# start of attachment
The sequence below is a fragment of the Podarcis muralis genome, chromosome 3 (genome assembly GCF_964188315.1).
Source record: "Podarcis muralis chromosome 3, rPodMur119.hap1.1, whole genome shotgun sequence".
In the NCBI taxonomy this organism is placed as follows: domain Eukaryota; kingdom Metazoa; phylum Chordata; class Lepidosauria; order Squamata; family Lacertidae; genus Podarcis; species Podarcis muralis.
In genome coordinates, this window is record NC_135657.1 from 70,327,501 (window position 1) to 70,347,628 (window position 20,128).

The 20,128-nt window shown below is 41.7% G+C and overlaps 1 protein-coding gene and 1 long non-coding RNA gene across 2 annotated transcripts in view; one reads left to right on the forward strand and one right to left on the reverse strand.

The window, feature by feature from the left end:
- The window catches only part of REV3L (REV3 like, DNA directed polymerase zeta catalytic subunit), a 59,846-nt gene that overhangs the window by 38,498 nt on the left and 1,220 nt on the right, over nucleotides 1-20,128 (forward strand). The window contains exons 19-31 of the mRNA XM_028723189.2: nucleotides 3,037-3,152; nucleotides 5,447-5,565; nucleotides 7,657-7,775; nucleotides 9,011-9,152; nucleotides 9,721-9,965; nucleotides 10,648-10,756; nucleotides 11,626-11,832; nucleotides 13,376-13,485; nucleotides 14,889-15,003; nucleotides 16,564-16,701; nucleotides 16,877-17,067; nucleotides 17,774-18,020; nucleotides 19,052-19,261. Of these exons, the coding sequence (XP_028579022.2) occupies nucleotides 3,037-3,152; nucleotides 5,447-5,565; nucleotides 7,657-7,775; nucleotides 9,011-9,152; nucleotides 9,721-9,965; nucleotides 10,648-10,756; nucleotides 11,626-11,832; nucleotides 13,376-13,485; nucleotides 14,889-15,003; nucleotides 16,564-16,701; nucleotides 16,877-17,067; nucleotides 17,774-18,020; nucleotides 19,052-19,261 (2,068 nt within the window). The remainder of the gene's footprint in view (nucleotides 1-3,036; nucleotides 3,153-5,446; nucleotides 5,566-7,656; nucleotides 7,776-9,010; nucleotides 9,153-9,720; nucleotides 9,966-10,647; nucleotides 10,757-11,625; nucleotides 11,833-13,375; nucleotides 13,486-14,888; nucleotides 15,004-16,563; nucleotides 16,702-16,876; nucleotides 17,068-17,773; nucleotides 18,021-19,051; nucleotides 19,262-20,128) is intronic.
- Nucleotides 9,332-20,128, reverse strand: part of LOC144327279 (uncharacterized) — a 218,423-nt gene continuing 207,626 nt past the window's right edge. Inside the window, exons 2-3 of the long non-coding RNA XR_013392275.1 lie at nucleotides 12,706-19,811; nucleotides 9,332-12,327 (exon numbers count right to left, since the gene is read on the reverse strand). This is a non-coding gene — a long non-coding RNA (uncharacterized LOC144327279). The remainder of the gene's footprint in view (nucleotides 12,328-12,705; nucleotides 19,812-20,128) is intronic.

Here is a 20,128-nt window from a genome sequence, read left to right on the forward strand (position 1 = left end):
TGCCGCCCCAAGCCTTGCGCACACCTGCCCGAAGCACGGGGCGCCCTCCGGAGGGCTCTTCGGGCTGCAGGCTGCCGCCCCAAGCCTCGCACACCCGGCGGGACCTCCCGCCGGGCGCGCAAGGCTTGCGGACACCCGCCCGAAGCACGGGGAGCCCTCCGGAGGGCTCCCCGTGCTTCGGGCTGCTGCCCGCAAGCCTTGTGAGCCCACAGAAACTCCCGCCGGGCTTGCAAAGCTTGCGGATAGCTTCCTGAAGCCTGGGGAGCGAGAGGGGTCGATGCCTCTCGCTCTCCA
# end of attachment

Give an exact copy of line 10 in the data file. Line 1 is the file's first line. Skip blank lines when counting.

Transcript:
TGCCGCCCCAAGCCTTGCGCACACCTGCCCGAAGCACGGGGCGCCCTCCGGAGGGCTCTTCGGGCTGCAGGCTGCCGCCCCAAGCCTCGCACACCCGGCGGGACCTCCCGCCGGGCGCGCAAGGCTTGCGGACACCCGCCCGAAGCACGGGGAGCCCTCCGGAGGGCTCCCCGTGCTTCGGGCTGCTGCCCGCAAGCCTTGTGAGCCCACAGAAACTCCCGCCGGGCTTGCAAAGCTTGCGGATAGCTTCCTGAAGCCTGGGGAGCGAGAGGGGTCGATGCCTCTCGCTCTCCA